Chailey Heritage School Old Scholars Association
Review
Alison Lapper – My Life in My Hands Every period in Chailey’s history has differed from the last and every Chailey kid’s story is different from the rest. There is no such thing as the Chailey experience. What there is is an unstated shared experience which has made us what we are today - for better or worse. And so, Alison’s story adds yet another dimension to the picture. It begins with the Queen presenting Alison with the MBE for services to the arts and ends with the creation of the controversial statue of Alison now in Trafalgar Square. Of particular interest to us is how a Chailey kid became an internationally renowned artist and now an internationally renowned work of art. Alison was born in 1965 with phocomelia (“limbs like a seal’s flippers”), not thalidomide as many people assume. She was transferred to Chailey six weeks later without her mother seeing her. Alison “was no longer a factor in her life”. The way we feel about ourselves largely depends on the feedback we get from family and friends. Abandoned by her family, initially emotionally quarantined by the “caring” professions, made to feel that her body was unacceptable and needed fixing - it wasn’t going to be easy for her. Her friends and a few good people helped her get by. She pays warm tribute to these but also tells of others who took advantage of her emotionally and physically. The strange thing for us is that the name “Chailey” is never used in her story. It is always referred to as the “children’s home”. Personally I never thought of Chailey as a “home” but a school for handicapped kids (not of course, the “public school of crippledom”). However, for the kids who had to cope who had parents who couldn’t cope, I guess Chailey was home. When I was at Chailey in the late fifties things seemed to gradually getting better. Kids started being treated like human beings. But Alison reminds us that even after this there still was a darker side to Chailey with kids being abused by the “caring” staff. Things did improve eventually however, but you only get one childhood. “My Live in My Hands” (only a crip could choose such a title) is well worth a read. It is full of surprises (even a chance meeting with Princess Diana). The part covering her more recent life becomes fragmentary but her life ain’t over yet. Perhaps there will be part two. I hope so. Ian Sowerby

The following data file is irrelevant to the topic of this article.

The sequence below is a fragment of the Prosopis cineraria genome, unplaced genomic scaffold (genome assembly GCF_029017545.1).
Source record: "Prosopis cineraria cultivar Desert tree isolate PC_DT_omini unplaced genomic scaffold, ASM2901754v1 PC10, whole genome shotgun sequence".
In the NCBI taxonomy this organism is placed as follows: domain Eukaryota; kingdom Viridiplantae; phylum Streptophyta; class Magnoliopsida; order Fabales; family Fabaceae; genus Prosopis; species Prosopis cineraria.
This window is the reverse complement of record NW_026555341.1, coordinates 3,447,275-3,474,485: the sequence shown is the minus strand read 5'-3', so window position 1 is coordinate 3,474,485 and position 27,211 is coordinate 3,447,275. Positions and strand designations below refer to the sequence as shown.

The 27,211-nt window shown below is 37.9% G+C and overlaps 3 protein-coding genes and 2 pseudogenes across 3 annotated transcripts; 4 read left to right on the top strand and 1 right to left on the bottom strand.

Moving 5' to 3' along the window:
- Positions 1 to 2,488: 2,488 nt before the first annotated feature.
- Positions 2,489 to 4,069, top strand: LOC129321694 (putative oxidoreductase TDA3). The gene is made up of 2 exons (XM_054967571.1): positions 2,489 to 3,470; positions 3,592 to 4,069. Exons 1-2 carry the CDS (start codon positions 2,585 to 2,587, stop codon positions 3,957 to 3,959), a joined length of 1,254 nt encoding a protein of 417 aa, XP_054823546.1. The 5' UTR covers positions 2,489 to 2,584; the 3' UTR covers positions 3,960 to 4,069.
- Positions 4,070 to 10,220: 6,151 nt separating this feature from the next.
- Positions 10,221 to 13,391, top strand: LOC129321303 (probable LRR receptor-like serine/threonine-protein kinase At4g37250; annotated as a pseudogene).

Website design by Ian Sowerby (ian.sowerby@ntlworld.com)